“Go along,” said Aaron; “you’re speaking out of kindness. But it doesn’t fool me any. I know you’ve led a wandering life, Mr. Jeminy. But I’d admire to see a little something of the world myself.”
Above them the smoke from Aaron’s chimney, thin and blue, rose bending like an Indian pipe in the still air. And Mr. Jeminy gazed at it in silence, before replying:
“You have had the good things of life, Aaron Bade.”
“Have I?” said Aaron bitterly. “I’m sure I didn’t know it. What are the good things of life, Mr. Jeminy?”
“Love,” said Mr. Jeminy, “peace, quiet of the heart, the work of one’s hands. Perhaps it is human to wish for more. But to be human is not always to be wise. Do you desire to see the world, Aaron Bade? Soon you would ask to be home again.”
“Well, I don’t know about that,” said Aaron.
“Ah,” said Mr. Jeminy, “love is best of all.”
And once again he relapsed into silence. In the evening he drove the cows in. High up on Hemlock, Aaron, among his slow, thin tunes, thought to himself: “There go the cows. Mr. Jeminy understands me; he’s a traveled man.” And he played his flute harder than ever, because Mr. Jeminy, who had seen, as Aaron thought, all Aaron had wanted to see, breathed the airs of foreign lands, and sailed the seven seas, was setting Aaron’s cows to right, in Aaron’s tumbled barn.
In the kitchen, Margaret, going to light the lamp, smiled at her thoughts, which were timid and gay. She was happy because Mr. Jeminy, who had seen so many elegant women, helped her with her apple jellies, and brought her kindlings for the stove.
When the cows were milked, Mr. Jeminy came out of the barn, and stood looking up at the sky, yellow and green, with its promise of frost. “A cold night,” he said to himself, “and a bright morning.” He could hear the wind rising in the west. “Winter is not far off,” he said, and he carried the two warm, foaming milkpails into the kitchen.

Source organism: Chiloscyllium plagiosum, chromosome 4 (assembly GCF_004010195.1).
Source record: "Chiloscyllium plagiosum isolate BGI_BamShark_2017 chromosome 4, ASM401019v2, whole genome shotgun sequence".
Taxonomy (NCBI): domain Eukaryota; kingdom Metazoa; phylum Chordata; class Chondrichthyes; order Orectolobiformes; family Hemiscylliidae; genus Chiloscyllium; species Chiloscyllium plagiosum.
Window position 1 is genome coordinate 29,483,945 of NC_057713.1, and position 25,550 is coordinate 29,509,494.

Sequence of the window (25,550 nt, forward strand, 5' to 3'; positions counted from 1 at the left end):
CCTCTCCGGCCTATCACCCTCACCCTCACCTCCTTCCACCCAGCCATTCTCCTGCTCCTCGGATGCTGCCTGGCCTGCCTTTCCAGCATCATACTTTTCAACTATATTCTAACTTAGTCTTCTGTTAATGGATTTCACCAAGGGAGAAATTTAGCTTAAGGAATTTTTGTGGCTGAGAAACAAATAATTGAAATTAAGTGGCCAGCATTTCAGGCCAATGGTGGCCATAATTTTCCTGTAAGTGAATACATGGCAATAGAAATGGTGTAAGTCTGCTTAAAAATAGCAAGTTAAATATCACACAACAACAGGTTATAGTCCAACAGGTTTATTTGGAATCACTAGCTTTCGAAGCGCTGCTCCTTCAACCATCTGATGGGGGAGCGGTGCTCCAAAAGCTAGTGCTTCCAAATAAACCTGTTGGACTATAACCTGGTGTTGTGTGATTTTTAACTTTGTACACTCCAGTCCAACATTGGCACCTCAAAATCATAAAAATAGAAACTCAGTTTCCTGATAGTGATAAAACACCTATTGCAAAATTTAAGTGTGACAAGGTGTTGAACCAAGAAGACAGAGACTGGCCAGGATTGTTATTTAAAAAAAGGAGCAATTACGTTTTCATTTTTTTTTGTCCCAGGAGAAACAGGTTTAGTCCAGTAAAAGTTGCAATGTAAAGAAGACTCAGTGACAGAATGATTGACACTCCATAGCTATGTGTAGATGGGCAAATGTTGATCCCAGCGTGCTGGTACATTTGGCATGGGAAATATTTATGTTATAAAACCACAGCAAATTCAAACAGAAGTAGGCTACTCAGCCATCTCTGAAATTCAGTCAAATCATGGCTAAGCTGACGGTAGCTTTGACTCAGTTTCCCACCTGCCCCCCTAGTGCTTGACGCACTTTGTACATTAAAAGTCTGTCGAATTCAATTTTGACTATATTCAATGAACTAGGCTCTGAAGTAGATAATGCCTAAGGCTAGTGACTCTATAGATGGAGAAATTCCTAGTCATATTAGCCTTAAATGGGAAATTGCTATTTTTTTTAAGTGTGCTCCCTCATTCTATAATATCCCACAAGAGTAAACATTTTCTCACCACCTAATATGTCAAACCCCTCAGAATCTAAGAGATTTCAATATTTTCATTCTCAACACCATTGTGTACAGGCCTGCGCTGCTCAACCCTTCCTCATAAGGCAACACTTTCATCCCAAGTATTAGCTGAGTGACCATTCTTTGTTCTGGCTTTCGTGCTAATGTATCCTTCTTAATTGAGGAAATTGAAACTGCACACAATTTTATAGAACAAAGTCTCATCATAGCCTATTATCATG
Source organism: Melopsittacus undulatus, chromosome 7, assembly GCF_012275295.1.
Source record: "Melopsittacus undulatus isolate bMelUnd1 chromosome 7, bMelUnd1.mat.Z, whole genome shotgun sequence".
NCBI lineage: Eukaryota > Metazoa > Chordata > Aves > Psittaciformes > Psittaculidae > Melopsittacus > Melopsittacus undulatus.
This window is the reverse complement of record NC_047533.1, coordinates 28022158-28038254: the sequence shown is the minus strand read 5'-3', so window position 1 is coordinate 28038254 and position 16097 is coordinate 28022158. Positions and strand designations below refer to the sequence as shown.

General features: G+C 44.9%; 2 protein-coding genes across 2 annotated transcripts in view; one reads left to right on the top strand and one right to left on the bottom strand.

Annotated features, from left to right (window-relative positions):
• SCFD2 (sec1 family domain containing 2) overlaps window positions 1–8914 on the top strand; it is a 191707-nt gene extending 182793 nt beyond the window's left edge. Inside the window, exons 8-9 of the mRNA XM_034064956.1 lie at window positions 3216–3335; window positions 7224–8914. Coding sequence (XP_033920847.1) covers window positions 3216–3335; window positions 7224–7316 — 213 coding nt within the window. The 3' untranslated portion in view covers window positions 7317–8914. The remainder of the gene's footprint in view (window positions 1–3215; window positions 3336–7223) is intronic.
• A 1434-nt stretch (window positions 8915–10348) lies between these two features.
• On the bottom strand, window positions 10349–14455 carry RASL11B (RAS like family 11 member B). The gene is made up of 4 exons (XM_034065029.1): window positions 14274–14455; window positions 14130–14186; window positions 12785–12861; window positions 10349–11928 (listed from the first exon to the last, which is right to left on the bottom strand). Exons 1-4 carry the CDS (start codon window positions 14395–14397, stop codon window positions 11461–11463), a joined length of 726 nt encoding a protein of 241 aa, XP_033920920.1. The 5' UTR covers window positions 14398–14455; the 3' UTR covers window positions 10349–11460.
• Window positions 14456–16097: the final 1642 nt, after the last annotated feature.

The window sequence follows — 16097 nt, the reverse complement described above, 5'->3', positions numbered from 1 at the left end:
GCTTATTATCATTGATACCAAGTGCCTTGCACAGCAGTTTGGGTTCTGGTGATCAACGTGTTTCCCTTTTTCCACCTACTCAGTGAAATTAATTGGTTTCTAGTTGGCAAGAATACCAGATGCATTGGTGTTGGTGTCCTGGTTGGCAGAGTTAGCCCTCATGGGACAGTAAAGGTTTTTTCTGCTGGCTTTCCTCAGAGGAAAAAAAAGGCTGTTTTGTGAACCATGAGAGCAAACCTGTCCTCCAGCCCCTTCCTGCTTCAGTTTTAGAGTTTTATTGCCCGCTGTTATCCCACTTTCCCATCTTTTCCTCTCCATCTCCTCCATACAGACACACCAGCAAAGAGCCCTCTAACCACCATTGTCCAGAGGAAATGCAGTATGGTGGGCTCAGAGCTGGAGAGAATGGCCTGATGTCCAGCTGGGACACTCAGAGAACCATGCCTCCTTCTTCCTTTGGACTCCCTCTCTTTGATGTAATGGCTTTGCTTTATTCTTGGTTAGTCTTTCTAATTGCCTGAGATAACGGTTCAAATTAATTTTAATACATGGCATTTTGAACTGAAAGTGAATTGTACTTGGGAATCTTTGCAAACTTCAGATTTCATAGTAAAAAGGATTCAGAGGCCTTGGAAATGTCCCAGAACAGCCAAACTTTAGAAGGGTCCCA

As he was eating his supper, a wagon came clattering down the road and stopped at the door. “There’s Ellery Deakan back from Milford,” said Margaret at the window. “I wonder what he wants at this time of night. Looks to be somebody with him. Go and see, Mr. Jeminy. I’ve the pudding to attend to.”
Mrs. Grumble was dying. She lay without moving, one wasted hand holding tightly to the fingers of Mrs. Wicket, who sat beside the bed. There, where Mrs. Grumble had worked and scolded for twenty years, all was still; while the clock on the dresser, like a solemn footstep, seemed to deepen the silence with its single, hollow beat.
But if it was quiet in the schoolmaster’s house, it was far from being quiet in the village, where Mrs. Tomkins was going hurriedly from house to house in search of Mrs. Wicket’s runaway daughter. Mrs. Wicket, who was dozing, did not hear the anxious voices calling everywhere for Juliet. To Mrs. Grumble, the sound was like the dwindling murmur of a world with which she was nearly done. She felt that her end was approaching, and remarked: